Green’s absence a glaring factor in Game 5 of NBA Finals

WASHINGTON — The NBA got what it wanted Monday night.

By removing the best defensive player in the NBA Finals, the league got the highest scoring game yet and, most importantly, a Cleveland Cavaliers victory that extended the series to at least a sixth game. Instead of a championship celebration at home in Oakland, the Golden State Warriors will need to return to Cleveland Thursday, and possibly back home Sunday for Game 7.

The first half was a barnburner, with each team notching 61 points. Cleveland scored 29 points or more through each of the first three frames, a marked improvement over the previous four games, in which the Cavs averaged fewer than 96 points per game. Kyrie Irving and LeBron James — with 41 each, few of them at the rim — became the first duo to each break the 40 point plateau in the same NBA Finals game.

For their part, the Warriors looked disjointed and out of sync without their emotional leader. They played lineup combinations barely if at all featured during the regular season, leaning on deep bench players like James Michael McAdoo and Anderson Varejao in critical minutes. And it all came back to a postgame press conference featuring a passive-aggressive superstar clawing desperately for any advantage while trying to dig out of a seemingly insurmountable hole.

You can think Draymond Green’s a dirty player. He’s certainly earned the ire he’s drawn this postseason, particularly after a pair of low blows to Oklahoma City’s Stephen Adams. But after not receiving a suspension for either of those, he picked up a flagrant foul “upon review” on Sunday for a reactive swipe after James knocked him to the floor and stepped over him.

To ensure his plea would be heard, James insinuated that Green had grossly violated the unwritten lines of trash talking on the court, invoking his family in defense. As it turned out, that wasn’t true at all, Green had merely called LeBron the same things countless opponents have in his career. Through James’ actions at the podium after Game 4, the sentiment seemed pretty understandable.

James received a technical foul for the incident. So why did Green not receive the same, but a flagrant instead, a foul intended to legislate against excessive contact? Simply, the result wouldn’t have been the same. The way the NBA counts points against players for technicals and flagrants, Green would have played.

Klay Thompson was great on offense, pouring in 37 on just 20 shots, but managed to rack up a game-worst -21 plus/minus. That happened largely as a result of what happened in every possession he was on the floor in which he didn’t get the ball, when the Warriors’ legendarily quick-flowing offense ground to a halt and deteriorated into one-on-one play. Without a playmaker like Green able to play off traps on Steph Curry and facilitate the four-on-three chances that have crushed opponents all year, the Warriors weren’t the Warriors at all.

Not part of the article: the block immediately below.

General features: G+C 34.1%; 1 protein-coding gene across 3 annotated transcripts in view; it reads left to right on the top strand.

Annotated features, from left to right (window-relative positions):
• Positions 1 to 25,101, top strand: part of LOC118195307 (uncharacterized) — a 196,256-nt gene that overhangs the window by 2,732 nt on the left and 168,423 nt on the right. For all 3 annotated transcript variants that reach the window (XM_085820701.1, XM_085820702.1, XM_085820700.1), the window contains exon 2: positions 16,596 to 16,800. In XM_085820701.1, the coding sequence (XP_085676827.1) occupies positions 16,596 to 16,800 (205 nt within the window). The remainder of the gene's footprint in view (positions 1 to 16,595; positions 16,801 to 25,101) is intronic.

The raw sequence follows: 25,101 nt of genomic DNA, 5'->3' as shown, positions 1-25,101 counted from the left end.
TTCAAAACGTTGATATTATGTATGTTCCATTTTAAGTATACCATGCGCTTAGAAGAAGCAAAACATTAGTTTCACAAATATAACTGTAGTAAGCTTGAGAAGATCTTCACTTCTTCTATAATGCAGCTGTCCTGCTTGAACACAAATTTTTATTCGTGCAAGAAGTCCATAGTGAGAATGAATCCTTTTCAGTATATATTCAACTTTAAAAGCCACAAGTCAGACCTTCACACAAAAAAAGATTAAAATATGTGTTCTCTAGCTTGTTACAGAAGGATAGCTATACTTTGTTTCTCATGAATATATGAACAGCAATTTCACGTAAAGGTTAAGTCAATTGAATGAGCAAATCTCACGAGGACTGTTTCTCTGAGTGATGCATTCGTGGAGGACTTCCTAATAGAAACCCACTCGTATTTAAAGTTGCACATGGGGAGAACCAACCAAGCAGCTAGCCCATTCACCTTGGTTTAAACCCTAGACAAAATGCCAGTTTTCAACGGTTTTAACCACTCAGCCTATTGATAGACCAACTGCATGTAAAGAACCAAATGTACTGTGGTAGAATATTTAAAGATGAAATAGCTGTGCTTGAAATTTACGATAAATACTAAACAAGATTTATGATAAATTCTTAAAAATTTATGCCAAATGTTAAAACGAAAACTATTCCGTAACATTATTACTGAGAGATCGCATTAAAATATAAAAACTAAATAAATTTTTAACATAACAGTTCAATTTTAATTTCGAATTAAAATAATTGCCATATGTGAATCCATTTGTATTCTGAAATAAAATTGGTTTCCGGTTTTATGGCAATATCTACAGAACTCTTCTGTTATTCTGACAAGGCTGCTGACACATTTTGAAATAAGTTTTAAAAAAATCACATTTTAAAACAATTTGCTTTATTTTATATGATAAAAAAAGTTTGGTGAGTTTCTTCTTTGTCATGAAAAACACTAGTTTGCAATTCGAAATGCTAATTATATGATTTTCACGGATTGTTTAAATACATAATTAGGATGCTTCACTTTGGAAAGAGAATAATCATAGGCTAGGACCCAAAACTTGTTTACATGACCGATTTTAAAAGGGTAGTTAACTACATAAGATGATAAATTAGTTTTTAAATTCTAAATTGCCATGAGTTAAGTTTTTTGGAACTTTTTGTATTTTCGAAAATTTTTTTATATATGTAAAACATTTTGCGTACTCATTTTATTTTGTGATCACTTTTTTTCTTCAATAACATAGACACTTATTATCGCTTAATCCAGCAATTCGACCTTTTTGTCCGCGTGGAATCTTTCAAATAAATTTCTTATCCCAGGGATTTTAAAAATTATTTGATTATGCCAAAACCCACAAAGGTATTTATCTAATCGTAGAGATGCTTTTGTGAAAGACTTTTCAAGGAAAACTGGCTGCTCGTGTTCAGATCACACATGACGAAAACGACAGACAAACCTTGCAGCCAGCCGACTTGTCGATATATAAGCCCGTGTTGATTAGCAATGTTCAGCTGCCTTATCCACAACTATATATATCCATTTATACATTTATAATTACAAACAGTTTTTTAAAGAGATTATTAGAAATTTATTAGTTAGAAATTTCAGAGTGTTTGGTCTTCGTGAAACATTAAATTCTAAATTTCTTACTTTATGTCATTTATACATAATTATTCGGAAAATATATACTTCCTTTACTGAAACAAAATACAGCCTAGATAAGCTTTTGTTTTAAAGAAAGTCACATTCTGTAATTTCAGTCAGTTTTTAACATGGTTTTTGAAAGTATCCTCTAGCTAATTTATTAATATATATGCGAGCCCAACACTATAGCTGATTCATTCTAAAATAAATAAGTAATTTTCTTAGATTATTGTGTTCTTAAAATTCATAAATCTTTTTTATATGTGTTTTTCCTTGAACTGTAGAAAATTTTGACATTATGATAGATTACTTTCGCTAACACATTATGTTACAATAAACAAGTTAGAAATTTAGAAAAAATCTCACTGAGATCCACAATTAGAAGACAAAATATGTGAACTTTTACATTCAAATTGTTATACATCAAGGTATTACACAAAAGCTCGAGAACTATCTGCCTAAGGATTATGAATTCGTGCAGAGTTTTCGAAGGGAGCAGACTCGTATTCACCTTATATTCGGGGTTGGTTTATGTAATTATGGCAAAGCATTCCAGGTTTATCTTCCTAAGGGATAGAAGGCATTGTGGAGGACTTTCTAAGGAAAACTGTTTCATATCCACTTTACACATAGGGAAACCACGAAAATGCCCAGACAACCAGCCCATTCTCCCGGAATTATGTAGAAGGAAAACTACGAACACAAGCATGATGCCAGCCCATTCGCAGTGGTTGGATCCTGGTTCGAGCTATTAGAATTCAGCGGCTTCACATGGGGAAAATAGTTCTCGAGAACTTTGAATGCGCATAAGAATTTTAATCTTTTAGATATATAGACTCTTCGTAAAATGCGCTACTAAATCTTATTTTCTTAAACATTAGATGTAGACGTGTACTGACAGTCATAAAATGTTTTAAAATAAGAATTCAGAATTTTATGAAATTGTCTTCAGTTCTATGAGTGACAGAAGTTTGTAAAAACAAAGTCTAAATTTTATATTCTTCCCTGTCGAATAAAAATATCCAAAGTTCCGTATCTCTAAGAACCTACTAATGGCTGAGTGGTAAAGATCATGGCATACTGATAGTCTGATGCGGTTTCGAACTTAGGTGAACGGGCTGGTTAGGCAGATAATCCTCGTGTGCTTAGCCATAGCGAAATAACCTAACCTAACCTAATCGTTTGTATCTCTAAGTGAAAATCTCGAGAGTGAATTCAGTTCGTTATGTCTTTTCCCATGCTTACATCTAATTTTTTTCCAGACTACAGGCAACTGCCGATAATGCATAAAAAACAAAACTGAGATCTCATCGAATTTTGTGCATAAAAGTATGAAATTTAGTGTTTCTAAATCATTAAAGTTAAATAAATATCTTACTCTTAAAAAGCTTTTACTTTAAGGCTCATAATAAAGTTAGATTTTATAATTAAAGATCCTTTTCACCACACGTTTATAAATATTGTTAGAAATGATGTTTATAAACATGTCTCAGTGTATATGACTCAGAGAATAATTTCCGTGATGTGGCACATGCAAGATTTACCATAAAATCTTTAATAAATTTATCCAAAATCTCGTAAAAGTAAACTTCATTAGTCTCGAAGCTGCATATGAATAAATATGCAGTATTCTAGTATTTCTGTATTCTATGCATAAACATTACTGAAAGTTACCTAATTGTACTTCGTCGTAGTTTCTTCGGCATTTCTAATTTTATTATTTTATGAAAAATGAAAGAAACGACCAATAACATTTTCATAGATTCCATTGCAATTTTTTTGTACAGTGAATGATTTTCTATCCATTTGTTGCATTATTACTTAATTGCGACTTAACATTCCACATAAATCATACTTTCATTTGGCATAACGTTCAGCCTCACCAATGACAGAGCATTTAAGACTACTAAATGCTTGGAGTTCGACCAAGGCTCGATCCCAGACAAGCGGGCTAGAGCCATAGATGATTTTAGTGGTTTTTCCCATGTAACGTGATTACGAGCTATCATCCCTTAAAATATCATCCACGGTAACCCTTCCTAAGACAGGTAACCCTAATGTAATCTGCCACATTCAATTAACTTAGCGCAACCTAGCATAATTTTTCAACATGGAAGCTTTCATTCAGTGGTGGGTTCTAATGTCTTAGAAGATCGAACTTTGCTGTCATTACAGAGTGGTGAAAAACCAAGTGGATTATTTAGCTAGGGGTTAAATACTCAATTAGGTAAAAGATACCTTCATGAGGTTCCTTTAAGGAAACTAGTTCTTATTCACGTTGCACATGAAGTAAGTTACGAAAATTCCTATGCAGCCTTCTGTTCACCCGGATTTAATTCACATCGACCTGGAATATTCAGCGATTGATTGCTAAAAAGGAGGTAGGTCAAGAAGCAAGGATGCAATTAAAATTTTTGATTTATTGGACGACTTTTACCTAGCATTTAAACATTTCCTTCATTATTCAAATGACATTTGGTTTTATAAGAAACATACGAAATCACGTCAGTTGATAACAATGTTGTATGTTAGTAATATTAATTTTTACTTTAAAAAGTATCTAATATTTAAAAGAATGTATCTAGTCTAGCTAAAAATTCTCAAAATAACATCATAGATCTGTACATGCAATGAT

The extension of the series also led to an injury, as Warriors center Andrew Bogut had his knee bent backward awkwardly by JR Smith in the third quarter. Bogut was scheduled for an MRI late Monday night, but his status is uncertain moving forward. As a great passing big man and shot blocking presence at the rim, if he can’t go in Game 6 it will be a loss for Golden State, but not as much of a gain as getting Green back will be.

The Warriors have outscored opponents by 153 points in the minutes he’s been on the floor this postseason. After Monday night, they’ve been outscored by 30 in the rest of the playoffs.

James and Irving almost certainly won’t each go for 40 again, if only because of the fact that nobody’s ever done it before. They won’t because Irving, who shot 42.7 percent through the first four games, went an absurd 17-24 from the floor, including a ton of off balance and contested jumpers. But mostly they won’t because Green will be back, disrupting on defense, playmaking on offense, serving as the linchpin for the small ball death squad, and providing the heartbeat that drives the Warriors.

Warriors head coach Steve Kerr was understandably disappointed, but levelheaded as ever in the postgame press conference, delivering the most telling assessment of anyone.

“I like our position a lot better than theirs,” he said with a wry smile.

And he should. With Green back, the Warriors are an entirely different team, Which is exactly why it was best for everyone other than Golden State that he not be on the floor Monday night.

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